- A schizophrenic teen calls for help subduing him; a detective shoots him
- Lawyer: The detective fired because he feared another officer's life was in danger
- The late teen's family says the detective's actions are unconscionable
- Experts: Police should fire if there is an 'objectively reasonable' threat
A man calls 911 saying his family needs help. His wife is scared of their schizophrenic son, armed with a screwdriver. One, then two, then three law enforcement officers -- all from different agencies -- arrive. After the situation calms somewhat, according to the family, a tussle ensues.
What happens next?
In a case this week out of Boiling Spring Lakes, North Carolina, one officer responded by firing his gun, killing 18-year-old Keith Vidal, who was mentally ill.
The teen's furious family soon take their case public, saying there's no justification for Sunday's shooting. Vidal, they say, weighed all of 100 pounds; he was mentally ill, yes, but he was a "good kid."
CNN first learned of the shooting through an iReport sent by a family friend.
Veteran defense attorney Mark O'Mara, a CNN legal analyst, agrees with the family. From what he knows of the case -- including the police detective first saying he was 'defending himself," only to later say through his lawyer he was defending another officer -- O'Mara thinks "deadly force was (not) the only option" when you have three officers responding to subdue a slim, mentally ill teenager.
"Every other opportunity to resist using that deadly force should be deployed (first)," said O'Mara. "Why not just back away from the situation and see what happens?"
Yet some criminal experts say it may not be that simple. Law enforcement officers thrust into situations like this do have protocols to follow. They often do have nonlethal tools like Tasers at their disposal. But things don't always go to plan; in fact, things oftentimes go wrong, forcing an officer to make extremely difficult, split-second decisions whether to use lethal force or not.
"They have to make a judgment very quickly: Is (the individual) a danger to themselves or a danger to others?" said Ron Martinelli, a justice and forensic consultant who trains police officers on what to do in such situations.
The lawyer for Bryon Vassey -- the Southport, North Carolina, police detective who fired the fatal shot in this instance -- said firmly that his client made the correct, spur-of-the-moment decision.
"At the instant that it occurred, he had to make that (judgment call) in that split instant," W. James Payne told CNN.
'Objective reasonable' to use force?
Investigators and, possibly, a civil or criminal jury will decide whether Detective Vassey did the right thing.
Already, two law enforcement departments have weighed in, determining that their officers didn't break the law or policy. The Southport police department put Vassey on paid administrative leave, a step that John Midgette, the head of the North Carolina Police Benevolent Association, says is standard in such cases.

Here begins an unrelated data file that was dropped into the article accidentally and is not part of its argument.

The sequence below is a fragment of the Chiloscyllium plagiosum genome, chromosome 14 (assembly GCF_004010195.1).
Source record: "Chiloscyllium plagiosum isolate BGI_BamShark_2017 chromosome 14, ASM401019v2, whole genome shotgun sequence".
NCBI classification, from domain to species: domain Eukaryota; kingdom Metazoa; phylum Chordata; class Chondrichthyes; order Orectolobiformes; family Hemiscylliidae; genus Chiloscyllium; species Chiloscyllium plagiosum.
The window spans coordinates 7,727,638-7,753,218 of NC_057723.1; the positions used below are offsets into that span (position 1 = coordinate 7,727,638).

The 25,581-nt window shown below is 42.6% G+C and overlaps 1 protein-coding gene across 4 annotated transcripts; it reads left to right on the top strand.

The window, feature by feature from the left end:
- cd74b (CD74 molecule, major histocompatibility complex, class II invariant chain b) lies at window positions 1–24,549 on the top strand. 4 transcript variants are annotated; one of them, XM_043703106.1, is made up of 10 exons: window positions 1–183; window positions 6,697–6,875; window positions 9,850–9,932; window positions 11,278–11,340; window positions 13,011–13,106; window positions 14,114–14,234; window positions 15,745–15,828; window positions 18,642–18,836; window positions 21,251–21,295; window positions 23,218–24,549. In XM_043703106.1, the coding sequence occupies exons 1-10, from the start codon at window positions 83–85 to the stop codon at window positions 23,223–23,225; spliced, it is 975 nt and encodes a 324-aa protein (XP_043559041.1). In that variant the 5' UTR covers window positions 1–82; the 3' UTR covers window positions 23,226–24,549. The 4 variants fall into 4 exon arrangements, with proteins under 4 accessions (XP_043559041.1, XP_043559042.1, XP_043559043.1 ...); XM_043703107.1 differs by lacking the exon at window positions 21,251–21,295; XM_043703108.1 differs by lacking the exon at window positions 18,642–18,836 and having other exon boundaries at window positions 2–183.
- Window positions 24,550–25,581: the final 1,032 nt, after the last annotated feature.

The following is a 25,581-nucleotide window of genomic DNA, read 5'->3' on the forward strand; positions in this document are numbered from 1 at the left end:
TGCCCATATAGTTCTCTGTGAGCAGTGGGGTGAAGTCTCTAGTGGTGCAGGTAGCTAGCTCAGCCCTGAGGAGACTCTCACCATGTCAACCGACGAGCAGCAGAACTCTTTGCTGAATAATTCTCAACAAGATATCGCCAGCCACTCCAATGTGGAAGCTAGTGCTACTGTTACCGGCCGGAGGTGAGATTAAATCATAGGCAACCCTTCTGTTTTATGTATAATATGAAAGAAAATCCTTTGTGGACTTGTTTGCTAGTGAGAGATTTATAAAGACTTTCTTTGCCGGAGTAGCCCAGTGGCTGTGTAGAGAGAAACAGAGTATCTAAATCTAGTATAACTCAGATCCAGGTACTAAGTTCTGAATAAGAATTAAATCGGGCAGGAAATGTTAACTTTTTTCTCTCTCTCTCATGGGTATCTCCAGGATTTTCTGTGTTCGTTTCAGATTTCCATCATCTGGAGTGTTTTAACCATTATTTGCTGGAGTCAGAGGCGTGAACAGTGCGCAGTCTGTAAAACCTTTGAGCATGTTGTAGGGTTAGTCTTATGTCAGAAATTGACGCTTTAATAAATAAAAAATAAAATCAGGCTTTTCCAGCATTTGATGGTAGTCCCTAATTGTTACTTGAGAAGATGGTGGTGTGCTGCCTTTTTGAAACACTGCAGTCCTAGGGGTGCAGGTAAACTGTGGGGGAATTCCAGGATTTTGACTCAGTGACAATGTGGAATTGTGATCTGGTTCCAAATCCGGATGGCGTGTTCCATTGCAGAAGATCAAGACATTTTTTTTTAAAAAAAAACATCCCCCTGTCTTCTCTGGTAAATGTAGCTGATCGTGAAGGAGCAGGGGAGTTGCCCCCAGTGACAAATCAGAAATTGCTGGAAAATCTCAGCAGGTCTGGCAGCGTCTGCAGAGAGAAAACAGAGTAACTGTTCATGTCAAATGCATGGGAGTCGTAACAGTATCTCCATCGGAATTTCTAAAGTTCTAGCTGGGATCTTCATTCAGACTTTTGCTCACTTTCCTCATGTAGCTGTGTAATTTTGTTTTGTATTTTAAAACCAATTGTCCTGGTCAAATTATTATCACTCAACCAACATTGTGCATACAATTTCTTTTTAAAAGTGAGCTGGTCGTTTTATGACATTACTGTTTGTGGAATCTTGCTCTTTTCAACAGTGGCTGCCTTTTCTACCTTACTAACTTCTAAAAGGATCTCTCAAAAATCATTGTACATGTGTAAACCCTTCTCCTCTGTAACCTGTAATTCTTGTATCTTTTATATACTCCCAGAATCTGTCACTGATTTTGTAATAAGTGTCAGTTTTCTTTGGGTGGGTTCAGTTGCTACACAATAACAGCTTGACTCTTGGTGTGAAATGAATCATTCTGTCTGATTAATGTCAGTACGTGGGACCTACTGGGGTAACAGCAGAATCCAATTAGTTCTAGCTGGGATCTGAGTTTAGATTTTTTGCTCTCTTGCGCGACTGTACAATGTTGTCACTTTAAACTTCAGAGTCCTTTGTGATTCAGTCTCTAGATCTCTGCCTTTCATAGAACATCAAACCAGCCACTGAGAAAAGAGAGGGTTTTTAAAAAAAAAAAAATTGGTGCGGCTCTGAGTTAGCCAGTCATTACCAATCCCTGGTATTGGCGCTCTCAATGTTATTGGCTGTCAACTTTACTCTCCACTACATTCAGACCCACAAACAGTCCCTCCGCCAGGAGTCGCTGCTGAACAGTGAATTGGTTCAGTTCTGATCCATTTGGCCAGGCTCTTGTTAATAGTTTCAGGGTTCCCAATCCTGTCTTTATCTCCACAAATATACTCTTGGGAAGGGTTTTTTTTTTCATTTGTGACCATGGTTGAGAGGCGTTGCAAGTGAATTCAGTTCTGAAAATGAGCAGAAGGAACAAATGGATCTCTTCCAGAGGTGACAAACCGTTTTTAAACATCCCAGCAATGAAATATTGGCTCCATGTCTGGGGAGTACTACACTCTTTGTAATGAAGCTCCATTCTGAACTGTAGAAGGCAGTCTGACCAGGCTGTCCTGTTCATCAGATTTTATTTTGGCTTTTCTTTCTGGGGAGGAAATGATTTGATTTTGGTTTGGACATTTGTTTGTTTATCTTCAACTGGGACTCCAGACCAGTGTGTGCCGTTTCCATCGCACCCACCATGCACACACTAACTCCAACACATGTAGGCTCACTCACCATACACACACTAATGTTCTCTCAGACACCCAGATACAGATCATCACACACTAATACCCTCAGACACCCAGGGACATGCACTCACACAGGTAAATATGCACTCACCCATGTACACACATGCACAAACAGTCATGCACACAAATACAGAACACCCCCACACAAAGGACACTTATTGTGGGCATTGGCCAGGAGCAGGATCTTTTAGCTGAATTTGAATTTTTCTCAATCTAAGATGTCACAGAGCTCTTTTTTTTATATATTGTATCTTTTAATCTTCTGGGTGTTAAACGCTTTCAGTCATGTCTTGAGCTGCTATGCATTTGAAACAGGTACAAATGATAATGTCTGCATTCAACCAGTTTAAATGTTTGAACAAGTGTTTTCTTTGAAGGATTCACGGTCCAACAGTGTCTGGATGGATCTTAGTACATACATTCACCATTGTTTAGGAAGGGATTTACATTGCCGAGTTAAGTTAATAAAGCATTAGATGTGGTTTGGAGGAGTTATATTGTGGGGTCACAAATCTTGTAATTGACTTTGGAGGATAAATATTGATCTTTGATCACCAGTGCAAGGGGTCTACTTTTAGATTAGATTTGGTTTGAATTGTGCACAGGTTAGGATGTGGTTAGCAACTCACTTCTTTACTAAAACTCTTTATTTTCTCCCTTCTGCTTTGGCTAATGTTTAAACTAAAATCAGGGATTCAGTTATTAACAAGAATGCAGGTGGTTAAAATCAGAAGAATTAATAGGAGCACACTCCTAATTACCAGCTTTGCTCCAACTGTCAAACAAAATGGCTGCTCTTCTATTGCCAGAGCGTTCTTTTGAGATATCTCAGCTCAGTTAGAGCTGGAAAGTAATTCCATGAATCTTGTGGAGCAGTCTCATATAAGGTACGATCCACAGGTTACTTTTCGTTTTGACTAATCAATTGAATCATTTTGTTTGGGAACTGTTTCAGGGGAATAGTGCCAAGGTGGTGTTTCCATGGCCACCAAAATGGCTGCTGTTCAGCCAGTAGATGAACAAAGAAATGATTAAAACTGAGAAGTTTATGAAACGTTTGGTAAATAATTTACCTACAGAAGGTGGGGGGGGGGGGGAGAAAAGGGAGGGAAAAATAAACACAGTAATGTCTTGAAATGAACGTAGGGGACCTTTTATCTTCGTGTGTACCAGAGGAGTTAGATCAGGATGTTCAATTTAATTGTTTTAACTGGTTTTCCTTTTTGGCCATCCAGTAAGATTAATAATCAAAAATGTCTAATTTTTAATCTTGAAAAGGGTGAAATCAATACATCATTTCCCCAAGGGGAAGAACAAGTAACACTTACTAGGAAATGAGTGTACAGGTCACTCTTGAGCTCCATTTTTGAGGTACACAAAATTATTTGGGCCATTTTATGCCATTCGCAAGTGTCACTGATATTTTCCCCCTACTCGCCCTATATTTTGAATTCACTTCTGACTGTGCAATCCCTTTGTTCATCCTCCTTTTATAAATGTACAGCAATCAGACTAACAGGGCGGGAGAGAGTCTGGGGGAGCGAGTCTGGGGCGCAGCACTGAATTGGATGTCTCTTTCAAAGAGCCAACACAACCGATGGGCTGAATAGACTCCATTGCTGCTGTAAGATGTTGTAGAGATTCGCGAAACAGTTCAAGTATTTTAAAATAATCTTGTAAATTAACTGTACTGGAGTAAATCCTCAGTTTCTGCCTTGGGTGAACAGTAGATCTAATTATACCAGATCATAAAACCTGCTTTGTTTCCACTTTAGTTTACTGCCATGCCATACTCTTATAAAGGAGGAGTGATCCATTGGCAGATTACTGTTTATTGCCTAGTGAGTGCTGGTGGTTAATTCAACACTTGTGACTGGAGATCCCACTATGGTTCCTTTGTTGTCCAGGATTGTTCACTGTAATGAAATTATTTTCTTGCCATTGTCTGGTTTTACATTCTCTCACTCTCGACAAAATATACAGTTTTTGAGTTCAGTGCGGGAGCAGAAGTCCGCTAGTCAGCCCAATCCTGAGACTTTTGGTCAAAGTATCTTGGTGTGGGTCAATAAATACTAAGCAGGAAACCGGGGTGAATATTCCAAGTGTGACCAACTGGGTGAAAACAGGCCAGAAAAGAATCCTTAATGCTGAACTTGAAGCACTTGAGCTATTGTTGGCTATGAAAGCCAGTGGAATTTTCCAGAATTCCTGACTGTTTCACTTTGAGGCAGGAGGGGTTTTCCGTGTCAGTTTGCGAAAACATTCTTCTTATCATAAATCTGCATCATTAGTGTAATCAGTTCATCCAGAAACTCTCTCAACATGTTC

That department's police chief, Jerry Dove, says Vassey has a spotless record but, still, he's "waiting for when I hear all the inquiries." Those are being conducted by the state Bureau of Investigation and chief prosecutor for the state's 13th Judicial District, with the latter possibly pressing charges.
Experts say the final judgments likely will hinge on whether Vassey acted in an "objectively reasonable" matter. That term comes from a 1989 Supreme Court ruling, Graham v. Connor, and means that an officer -- and ultimately, higher authorities -- must decide on the spot whether there is a valid presumption of an imminent, serious risk that would warrant the use of force.
"It's objectively reasonable as seen by the officer," said Martinelli, a former officer who adds there's no federal legal requirement that officers use "the least intrusive level of force" nor do they "have to put themselves at risk." "And it often all depends on a rapidly evolving situation."
David Klinger, a ex-patrol officer who now teaches at the University of Missouri-St. Louis, explains "notions of reasonableness are predicated on the circumstances." Even then, different law enforcement officers working alongside each other may well reach opposite conclusions on whether someone poses a real threat and should be fired upon, noted Klinger, an expert in officer-involved shootings.
In the Boiling Spring Lakes case, there were three different officers at the scene. The first two didn't open fire, but Vassey did.
Vidal was making a "stabbing motion to an exposed part" of another officer -- wearing a bulletproof vest -- struggling with him, said the detective's lawyer. But this downed officer didn't yell out, asking for help or someone to shoot, according to Payne.
O'Mara said it doesn't make sense to him that shots needed to be fired after Vidal had been tased and given he was outnumbered by the three officers in the room, including two that Vidal's family claimed had him pinned down.